Louth County Council granted permission for its demolition and replacement, subject to a full architectural survey of the building and the salvaging of as many interior fixtures and fittings as possible, which needless to say shows in stark light the contradiction with rejecting its proposal for PS status in the first place. This was also in spite of Duchas's later submission to ABP, stating:
• James Barton, an eminent Irish Engineer who designed many railway lines, designed the building.
• The Greenore Hotel and Railway Station is of architectural interest as a good example of 19th century design and is in fact one of the few brick built railway hotels of its kind in the country.
• One side of the former railway station platform survives, as do the offices, toilets, etc., of the railway station, while the building does contain decorative plasterwork, arched niches, panelled joinery and contains a fine main staircase.
• The building’s isolation within a working port and its alleged poor state of repair has, in the view of Dúchas, nothing to do with its special architectural and historical interest.
• To facilitate the speedy movement of passengers to and from the platforms, James Barton designed moving stairways, which are described and drawn in the Proceedings of the Institution of Civil Engineers. These early versions of escalators would be of immense historical and technical importance if traces of them survived.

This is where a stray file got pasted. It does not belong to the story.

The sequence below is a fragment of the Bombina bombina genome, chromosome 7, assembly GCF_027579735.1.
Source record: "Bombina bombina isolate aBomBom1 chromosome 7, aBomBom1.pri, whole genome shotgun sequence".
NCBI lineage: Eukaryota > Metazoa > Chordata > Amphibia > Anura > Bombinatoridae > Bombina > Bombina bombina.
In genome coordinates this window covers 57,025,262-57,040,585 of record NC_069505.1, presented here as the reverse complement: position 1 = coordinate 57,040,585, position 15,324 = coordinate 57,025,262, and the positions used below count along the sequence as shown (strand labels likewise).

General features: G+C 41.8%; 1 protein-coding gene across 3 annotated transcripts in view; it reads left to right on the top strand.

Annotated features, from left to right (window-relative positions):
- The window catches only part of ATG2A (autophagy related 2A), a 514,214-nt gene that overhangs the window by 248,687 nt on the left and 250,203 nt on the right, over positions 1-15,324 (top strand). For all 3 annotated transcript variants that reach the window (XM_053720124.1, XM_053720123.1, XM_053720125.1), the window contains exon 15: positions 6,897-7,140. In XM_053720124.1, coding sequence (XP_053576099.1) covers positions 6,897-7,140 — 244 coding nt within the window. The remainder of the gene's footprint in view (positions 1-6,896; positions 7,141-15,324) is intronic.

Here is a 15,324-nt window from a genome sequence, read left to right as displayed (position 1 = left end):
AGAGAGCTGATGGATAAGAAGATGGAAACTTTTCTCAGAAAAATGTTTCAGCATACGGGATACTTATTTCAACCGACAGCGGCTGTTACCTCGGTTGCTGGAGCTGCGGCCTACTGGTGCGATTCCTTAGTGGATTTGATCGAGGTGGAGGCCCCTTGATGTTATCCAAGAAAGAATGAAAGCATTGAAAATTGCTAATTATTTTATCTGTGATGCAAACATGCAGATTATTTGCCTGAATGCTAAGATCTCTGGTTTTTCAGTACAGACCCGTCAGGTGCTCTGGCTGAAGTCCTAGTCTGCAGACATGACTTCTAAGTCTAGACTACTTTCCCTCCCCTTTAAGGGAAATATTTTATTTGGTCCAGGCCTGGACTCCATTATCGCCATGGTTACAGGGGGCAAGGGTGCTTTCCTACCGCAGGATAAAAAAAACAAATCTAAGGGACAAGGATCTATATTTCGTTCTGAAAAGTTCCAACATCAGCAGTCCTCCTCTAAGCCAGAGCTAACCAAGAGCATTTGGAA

• The building is partly in use as offices at present. Landmark buildings, such as this, are often considered desirable by companies and commercial owners who appreciate the high profile, which buildings of architectural and historical quality bring.
Louth/Meath's Conservation Officer Jill Chadwick also stated in a report in 2001:
“The railway line and station are gone. The future of the port is at a crossroads. Investment is needed for its development. Since the present site area is restricted, there is a possibility that the port may move from its present location to allow for expansion. This would allow the present port location and site of the hotel to be redeveloped for tourism. I believe it would be short-sighted to allow the demolition of this structure, which would maintain a visible link to the history of the area.